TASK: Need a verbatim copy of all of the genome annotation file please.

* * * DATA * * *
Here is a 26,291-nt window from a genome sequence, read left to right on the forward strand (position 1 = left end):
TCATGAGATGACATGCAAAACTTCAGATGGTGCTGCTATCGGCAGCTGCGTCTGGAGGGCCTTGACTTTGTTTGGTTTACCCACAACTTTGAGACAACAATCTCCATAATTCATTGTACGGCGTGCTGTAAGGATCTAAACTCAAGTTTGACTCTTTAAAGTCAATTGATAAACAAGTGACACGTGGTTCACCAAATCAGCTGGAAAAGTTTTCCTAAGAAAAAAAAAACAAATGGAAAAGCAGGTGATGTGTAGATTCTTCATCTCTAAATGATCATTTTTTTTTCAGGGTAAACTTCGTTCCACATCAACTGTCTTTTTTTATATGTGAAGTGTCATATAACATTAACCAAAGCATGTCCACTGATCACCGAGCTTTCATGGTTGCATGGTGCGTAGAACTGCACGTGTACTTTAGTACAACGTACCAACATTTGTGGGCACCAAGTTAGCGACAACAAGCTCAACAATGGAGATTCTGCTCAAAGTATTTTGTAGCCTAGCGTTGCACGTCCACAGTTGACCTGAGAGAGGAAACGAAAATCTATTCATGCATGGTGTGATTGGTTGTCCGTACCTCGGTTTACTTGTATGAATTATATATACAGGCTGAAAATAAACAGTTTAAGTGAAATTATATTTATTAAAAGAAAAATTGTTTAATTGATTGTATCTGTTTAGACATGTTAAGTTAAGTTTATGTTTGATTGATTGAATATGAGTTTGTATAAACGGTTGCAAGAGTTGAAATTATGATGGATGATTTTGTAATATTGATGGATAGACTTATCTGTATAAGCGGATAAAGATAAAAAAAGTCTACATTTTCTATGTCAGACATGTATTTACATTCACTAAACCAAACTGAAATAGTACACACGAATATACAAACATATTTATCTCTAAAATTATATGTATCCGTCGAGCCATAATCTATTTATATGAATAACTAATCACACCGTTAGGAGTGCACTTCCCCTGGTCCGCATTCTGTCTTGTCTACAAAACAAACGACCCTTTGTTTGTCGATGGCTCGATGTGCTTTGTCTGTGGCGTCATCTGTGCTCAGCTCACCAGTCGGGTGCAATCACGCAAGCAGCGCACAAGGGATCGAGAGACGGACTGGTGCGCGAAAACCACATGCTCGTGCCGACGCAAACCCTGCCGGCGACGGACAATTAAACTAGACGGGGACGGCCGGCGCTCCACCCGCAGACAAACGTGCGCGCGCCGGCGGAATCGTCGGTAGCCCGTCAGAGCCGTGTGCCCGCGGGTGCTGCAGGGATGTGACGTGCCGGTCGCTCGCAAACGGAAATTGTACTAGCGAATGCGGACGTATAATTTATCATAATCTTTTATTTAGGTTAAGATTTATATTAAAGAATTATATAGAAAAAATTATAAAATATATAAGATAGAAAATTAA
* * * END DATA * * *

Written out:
Here is a 26,291-nt window from a genome sequence, read left to right on the forward strand (position 1 = left end):
TCATGAGATGACATGCAAAACTTCAGATGGTGCTGCTATCGGCAGCTGCGTCTGGAGGGCCTTGACTTTGTTTGGTTTACCCACAACTTTGAGACAACAATCTCCATAATTCATTGTACGGCGTGCTGTAAGGATCTAAACTCAAGTTTGACTCTTTAAAGTCAATTGATAAACAAGTGACACGTGGTTCACCAAATCAGCTGGAAAAGTTTTCCTAAGAAAAAAAAAACAAATGGAAAAGCAGGTGATGTGTAGATTCTTCATCTCTAAATGATCATTTTTTTTTCAGGGTAAACTTCGTTCCACATCAACTGTCTTTTTTTATATGTGAAGTGTCATATAACATTAACCAAAGCATGTCCACTGATCACCGAGCTTTCATGGTTGCATGGTGCGTAGAACTGCACGTGTACTTTAGTACAACGTACCAACATTTGTGGGCACCAAGTTAGCGACAACAAGCTCAACAATGGAGATTCTGCTCAAAGTATTTTGTAGCCTAGCGTTGCACGTCCACAGTTGACCTGAGAGAGGAAACGAAAATCTATTCATGCATGGTGTGATTGGTTGTCCGTACCTCGGTTTACTTGTATGAATTATATATACAGGCTGAAAATAAACAGTTTAAGTGAAATTATATTTATTAAAAGAAAAATTGTTTAATTGATTGTATCTGTTTAGACATGTTAAGTTAAGTTTATGTTTGATTGATTGAATATGAGTTTGTATAAACGGTTGCAAGAGTTGAAATTATGATGGATGATTTTGTAATATTGATGGATAGACTTATCTGTATAAGCGGATAAAGATAAAAAAAGTCTACATTTTCTATGTCAGACATGTATTTACATTCACTAAACCAAACTGAAATAGTACACACGAATATACAAACATATTTATCTCTAAAATTATATGTATCCGTCGAGCCATAATCTATTTATATGAATAACTAATCACACCGTTAGGAGTGCACTTCCCCTGGTCCGCATTCTGTCTTGTCTACAAAACAAACGACCCTTTGTTTGTCGATGGCTCGATGTGCTTTGTCTGTGGCGTCATCTGTGCTCAGCTCACCAGTCGGGTGCAATCACGCAAGCAGCGCACAAGGGATCGAGAGACGGACTGGTGCGCGAAAACCACATGCTCGTGCCGACGCAAACCCTGCCGGCGACGGACAATTAAACTAGACGGGGACGGCCGGCGCTCCACCCGCAGACAAACGTGCGCGCGCCGGCGGAATCGTCGGTAGCCCGTCAGAGCCGTGTGCCCGCGGGTGCTGCAGGGATGTGACGTGCCGGTCGCTCGCAAACGGAAATTGTACTAGCGAATGCGGACGTATAATTTATCATAATCTTTTATTTAGGTTAAGATTTATATTAAAGAATTATATAGAAAAAATTATAAAATATATAAGATAGAAAATTAA